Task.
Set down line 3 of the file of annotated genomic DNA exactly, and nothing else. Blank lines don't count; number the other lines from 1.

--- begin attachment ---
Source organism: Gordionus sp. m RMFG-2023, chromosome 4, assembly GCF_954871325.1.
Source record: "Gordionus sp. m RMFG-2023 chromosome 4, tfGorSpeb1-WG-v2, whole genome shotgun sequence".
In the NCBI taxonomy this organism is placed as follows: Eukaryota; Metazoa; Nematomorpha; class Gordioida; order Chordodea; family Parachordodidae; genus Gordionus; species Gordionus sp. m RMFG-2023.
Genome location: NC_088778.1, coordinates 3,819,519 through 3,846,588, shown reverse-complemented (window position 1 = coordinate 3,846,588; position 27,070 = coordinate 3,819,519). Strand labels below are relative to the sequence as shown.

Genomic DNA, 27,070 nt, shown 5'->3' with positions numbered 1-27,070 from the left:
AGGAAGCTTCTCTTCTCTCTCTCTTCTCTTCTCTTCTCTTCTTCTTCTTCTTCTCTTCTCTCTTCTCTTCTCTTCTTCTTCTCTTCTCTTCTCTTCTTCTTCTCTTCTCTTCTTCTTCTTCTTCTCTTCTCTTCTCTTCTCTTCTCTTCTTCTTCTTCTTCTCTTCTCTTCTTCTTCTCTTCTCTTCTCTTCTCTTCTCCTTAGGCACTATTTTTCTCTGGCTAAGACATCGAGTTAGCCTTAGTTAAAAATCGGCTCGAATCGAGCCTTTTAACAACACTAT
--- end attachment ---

In the NCBI taxonomy this organism is placed as follows: Eukaryota; Metazoa; Nematomorpha; class Gordioida; order Chordodea; family Parachordodidae; genus Gordionus; species Gordionus sp. m RMFG-2023.